Route 666 title

Tag line : On the road to hell, there's no turning back!

Route 666A group of Federal agents, lead by former Special Ops agent Jack la Roca (Lou Diamond Philips) and his partner Steph (Lori Petti) are transporting prisoner Fred Smith (Stephen Williams) across the Arizona desert along Route 66 to his court appearance in LA. But, unlike the old song, it seems the group won't be getting any kicks on this highway.

After a run in with a bunch of Mafia hitmen, who want Smith dead, the federal agents decide to take a cross country shortcut down a disused stretch of road, referred to locally as Route 666, to try and shake them off.

Unfortunately, the pursuing hitmen are the least of their worries. Ignoring the local legends about the area being cursed (never a good idea in a horror movie) the federal agents find themselves fighting a running battle against a group of crusty faced zombies wearing prison overalls, who come up out of the road.

Stranded in the middle of nowhere with no apparent way of stopping the creatures, which pop-up periodically to wreak murder and mayhem, they think help is at hand when the local sheriff manages to find them. But has he got other ideas?

For the most part, Route 666 proves to be quite an enjoyable action/road movie and certainly the zombie make-up, showing the creatures tar-seared features and dusty prison uniforms, proves to be extremely effective. Unfortunately, where the film is severely let down is its deliberate use of shaky camera work whenever the zombies are on screen, and the extremely cheap camera tricks employed showing them "materialising" out of thin air. Neither method does anything to enhance the film and simply makes the direction look inept.

Worth a watch, but not a masterpiece of zombie cinema by any means. Don't expect Lou Diamond Phillips to be singing "La Bamba" in this one either!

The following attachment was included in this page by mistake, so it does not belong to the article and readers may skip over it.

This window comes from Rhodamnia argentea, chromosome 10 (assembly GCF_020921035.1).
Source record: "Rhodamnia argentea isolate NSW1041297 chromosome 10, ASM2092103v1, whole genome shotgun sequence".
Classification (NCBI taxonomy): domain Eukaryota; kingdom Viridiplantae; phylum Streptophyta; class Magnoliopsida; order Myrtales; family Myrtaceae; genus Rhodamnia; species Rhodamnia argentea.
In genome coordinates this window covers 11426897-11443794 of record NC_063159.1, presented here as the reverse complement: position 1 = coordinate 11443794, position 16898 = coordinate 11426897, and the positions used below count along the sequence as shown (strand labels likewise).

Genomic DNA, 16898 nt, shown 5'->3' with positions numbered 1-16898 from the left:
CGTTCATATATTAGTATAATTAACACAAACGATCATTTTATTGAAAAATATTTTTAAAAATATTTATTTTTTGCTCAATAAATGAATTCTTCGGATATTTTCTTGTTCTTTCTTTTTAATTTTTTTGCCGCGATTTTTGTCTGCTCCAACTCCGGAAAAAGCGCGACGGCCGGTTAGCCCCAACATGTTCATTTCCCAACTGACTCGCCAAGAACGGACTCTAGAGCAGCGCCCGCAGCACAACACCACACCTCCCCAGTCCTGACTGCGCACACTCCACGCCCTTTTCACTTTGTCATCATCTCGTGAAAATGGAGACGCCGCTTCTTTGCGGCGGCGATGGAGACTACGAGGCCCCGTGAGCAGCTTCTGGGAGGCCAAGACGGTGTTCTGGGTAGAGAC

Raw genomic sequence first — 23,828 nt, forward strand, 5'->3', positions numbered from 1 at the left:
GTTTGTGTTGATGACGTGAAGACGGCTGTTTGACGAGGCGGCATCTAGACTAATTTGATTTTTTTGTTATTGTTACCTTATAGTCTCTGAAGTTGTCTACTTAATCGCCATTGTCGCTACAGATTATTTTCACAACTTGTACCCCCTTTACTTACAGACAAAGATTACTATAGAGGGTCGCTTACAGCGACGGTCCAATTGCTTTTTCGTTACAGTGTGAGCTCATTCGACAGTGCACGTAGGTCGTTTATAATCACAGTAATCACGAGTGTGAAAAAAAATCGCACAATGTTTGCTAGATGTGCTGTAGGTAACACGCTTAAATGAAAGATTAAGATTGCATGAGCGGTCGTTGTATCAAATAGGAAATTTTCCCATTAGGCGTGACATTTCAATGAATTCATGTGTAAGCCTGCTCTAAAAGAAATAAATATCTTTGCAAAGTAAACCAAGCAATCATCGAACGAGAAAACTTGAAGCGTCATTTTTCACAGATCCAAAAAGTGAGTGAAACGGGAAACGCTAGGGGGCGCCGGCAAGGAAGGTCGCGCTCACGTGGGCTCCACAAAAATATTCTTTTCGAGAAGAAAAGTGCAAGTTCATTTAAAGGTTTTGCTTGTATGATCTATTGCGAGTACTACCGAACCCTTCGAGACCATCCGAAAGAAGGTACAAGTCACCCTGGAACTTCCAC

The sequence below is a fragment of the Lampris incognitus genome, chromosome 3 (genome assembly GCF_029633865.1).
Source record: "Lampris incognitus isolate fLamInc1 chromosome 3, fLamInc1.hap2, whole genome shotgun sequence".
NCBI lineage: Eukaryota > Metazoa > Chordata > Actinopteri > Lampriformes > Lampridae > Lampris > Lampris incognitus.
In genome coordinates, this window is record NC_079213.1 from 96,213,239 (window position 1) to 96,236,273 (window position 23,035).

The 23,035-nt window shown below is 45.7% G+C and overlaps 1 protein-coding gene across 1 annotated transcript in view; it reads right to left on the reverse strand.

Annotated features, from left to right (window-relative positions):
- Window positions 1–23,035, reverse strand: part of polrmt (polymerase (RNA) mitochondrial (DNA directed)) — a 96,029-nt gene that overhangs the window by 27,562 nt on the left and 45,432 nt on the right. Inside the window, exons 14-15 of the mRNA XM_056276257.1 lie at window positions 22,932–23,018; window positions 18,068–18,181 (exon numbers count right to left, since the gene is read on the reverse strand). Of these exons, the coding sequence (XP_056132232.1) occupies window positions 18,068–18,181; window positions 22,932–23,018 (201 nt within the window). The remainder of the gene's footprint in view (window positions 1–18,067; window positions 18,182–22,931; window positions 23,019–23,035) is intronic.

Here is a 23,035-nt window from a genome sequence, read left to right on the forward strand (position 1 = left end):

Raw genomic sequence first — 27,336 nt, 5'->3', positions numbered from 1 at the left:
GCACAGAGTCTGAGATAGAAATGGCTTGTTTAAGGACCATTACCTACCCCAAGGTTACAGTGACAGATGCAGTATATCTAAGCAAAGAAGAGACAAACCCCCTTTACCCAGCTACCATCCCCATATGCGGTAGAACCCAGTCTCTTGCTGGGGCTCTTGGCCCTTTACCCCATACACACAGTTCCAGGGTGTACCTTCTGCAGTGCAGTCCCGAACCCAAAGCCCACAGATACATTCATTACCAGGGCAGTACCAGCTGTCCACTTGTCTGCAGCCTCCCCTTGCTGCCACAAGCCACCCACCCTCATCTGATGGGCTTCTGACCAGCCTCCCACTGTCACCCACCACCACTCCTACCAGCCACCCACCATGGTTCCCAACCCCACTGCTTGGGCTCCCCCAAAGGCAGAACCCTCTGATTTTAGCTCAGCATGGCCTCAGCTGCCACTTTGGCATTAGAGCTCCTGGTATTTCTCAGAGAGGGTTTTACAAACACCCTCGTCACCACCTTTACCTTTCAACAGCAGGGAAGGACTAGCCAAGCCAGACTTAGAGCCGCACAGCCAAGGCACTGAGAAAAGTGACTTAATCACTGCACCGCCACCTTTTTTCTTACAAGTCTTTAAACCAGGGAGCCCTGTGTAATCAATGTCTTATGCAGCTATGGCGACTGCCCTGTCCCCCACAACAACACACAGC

Overall marks : 4/10.

Terrifying Trivia.

  • Alternate tag lines "One way in, no way out", "Highway to Hell".

  • B-movie actor Dick Miller (Gremlins, Chopping Mall) has a small guest role as the bar tender during the opening scene.

  • The films budget was $2,300,000.

  • Steven Williams, who plays Fred, also starred in "Jason Goes to Hell" and cult TV series "The X-Files". The line where his character asks Jack and Steph if they'd like it if he nicknamed them "Mulder and Scully" was a jokey reference to the show.

  • Director William Wesley previously directed the semi-cult 1988 film "Scarecrows".

  • The director ran into some problems trying to secure permission to film in the Joshua Tree National Park of California as the area had been closed to filmmakers for over a decade. Apparently, one of the last film crews to shoot there decided to paint the Joshua trees bright green, so they showed up better on camera. Fortunately, the director managed to persuade them to let them use the location and the area is now open to filming again. Whilst he refused to divulge what the film was that caused the problems, a search on the IMDB reveals the last film shot there prior to this was Wes Craven's "Hills Have Eyes 2". Was it them? Who knows.

  • Steven Williams was originally cast as one of the other Federal Agents, but the actor they originally hired to play the role of Fred Smith was fired prior to shooting, so they asked him to switch roles and hired Dale Midkiff to fill in the vacant slot.

  • The German DVD was cut prior to release in order to get a "Not Under 18" rating.

  • There actually used to be a highway named Route 666, though not the one featured in this film. Nicknamed "The Devil's Highway" it originally ran from Arizona to Colorado. However, the Arizona stretch became part of US Route 191 in 1993, the remaining stretch was renumbered Route 491 in 2003 after New Mexico state governor Bill Richardson campaigned to have it reassigned.

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